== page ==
George Vella’s nomination a ‘missed opportunity’ to return credibility to institutions – PN

The Nationalist Party said the Prime Minister had succumbed to internal partisan pressure in nominating the former Labour minister

The Nationalist Party described Vella's nomination as a missed opportunity for the Prime Minister
The Nationalist Party described Vella's nomination as a missed opportunity for the Prime Minister

The Prime Minister’s nomination of former Labour minister George Vella as the next President of the Republic is a missed opportunity in returning credibility to the country’s institutions, the Nationalist Party said on Tuesday.

In a reaction to the announcement that Vella would be the country’s 10th President, the PN said the Prime Minister wasn’t “capable of resisting internal partisan pressure for him not to nominate someone from the opposing political camp or someone that enjoys the confidence of a two-thirds parliamentary majority”.

“This when considering that there was more than enough time for this to be done,” the PN said, adding that a more unifying figure would have been “the first clear step that shows that the Government wants to enact serious change that give credibility back to the country and its institutions”.

The PN said that in addition to having missed an opportunity for more national unity, it was also a missed opportunity to have a greater balance of power and safeguarding of the constitution and the institutions as recommended by the Venice Commission.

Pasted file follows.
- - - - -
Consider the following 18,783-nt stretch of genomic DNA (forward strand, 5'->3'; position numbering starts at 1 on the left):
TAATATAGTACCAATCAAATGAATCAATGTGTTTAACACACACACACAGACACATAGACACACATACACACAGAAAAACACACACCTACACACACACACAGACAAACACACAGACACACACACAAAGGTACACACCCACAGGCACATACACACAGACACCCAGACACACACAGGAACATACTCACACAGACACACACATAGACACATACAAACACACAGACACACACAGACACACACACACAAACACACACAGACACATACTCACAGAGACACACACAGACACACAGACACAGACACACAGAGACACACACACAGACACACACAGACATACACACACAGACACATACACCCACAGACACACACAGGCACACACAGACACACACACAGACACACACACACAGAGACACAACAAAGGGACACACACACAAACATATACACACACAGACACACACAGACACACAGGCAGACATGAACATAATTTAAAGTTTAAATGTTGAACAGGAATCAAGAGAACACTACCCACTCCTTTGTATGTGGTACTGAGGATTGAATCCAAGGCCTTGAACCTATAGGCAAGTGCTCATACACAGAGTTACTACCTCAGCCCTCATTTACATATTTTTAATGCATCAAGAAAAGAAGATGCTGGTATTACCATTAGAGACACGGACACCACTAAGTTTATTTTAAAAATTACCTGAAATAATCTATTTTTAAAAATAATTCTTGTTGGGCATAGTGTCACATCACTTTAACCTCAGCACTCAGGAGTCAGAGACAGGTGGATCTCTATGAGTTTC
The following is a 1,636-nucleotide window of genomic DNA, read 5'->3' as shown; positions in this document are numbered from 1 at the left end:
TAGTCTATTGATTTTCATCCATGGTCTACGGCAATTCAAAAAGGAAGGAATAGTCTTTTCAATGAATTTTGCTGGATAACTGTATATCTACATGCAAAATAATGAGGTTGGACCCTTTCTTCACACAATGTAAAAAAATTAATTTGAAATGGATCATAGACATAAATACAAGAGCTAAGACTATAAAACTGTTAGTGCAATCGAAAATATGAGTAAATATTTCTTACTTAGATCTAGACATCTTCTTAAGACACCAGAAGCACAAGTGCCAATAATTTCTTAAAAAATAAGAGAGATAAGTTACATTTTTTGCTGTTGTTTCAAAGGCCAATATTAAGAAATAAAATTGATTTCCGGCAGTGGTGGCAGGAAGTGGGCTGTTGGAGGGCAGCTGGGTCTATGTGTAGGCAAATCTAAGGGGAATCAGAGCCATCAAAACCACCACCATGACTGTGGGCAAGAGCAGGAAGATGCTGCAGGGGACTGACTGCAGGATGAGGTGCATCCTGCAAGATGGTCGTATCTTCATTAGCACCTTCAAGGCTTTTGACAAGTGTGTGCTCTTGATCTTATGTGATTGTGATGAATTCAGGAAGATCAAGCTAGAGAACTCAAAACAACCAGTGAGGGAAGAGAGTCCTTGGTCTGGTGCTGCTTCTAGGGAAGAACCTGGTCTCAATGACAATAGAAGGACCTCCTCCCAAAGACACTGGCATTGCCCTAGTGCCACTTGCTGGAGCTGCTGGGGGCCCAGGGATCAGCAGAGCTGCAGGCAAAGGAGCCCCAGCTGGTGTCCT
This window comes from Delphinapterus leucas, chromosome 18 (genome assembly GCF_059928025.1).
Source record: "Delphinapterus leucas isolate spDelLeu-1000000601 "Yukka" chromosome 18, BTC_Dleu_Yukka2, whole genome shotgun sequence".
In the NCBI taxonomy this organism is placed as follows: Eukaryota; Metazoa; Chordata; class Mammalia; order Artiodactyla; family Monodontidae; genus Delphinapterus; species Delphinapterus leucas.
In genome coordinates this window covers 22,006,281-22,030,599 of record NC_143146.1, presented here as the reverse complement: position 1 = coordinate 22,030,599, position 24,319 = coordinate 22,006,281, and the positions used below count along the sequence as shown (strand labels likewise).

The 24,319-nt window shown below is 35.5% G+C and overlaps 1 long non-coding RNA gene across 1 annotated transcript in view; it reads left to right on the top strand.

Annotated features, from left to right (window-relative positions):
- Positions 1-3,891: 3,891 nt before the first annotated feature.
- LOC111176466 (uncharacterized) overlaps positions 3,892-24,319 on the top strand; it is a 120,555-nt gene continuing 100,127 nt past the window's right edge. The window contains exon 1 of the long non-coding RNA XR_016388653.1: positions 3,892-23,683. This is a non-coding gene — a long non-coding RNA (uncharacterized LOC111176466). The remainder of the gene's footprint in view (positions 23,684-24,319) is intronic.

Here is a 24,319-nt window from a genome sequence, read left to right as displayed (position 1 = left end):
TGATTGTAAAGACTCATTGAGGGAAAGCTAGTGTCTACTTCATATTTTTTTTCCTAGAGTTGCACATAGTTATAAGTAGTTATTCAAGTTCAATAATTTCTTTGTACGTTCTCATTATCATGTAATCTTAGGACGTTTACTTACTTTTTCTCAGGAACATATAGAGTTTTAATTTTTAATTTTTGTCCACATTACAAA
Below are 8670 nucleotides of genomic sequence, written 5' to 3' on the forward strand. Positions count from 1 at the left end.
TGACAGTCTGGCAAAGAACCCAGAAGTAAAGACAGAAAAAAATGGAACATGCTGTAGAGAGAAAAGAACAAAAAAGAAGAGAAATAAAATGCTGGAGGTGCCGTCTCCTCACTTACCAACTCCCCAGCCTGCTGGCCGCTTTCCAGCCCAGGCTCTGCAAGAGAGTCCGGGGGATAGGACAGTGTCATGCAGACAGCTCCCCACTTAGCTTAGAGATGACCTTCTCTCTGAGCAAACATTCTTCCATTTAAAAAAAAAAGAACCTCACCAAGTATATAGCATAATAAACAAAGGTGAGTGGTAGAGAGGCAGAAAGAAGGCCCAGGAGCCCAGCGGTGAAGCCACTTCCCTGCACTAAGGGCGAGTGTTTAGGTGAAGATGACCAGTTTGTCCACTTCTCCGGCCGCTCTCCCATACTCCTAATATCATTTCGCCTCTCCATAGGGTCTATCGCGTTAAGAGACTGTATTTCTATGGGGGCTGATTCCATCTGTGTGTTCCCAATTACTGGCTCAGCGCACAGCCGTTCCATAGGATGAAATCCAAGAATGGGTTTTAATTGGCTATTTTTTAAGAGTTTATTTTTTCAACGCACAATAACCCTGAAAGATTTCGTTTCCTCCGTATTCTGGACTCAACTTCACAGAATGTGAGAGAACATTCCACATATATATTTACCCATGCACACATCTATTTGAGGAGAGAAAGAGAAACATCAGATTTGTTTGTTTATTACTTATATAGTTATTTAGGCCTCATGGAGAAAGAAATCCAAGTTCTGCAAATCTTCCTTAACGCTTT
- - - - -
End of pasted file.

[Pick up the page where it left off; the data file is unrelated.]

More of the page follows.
READ MORE: It’s official, George Vella will be Malta’s next President

“The PN has already proposed that the Venice Commission’s recommendations be immediately implemented in full in order to assure the independence of the country’s institutions and for these same institutions to truly serve citizens, rather than being used in a manner which suits the government,” read the statement.

The party said that it had recommended that a president with a two-thirds majority have the final say in instances where there is a lack of agreement in parliament regarding the appointment of commissions and constitutional authorities.

“This would have reduced the excessive power the Prime Minister has, as declared by the Venice Commission itself,” the PN said.

More in National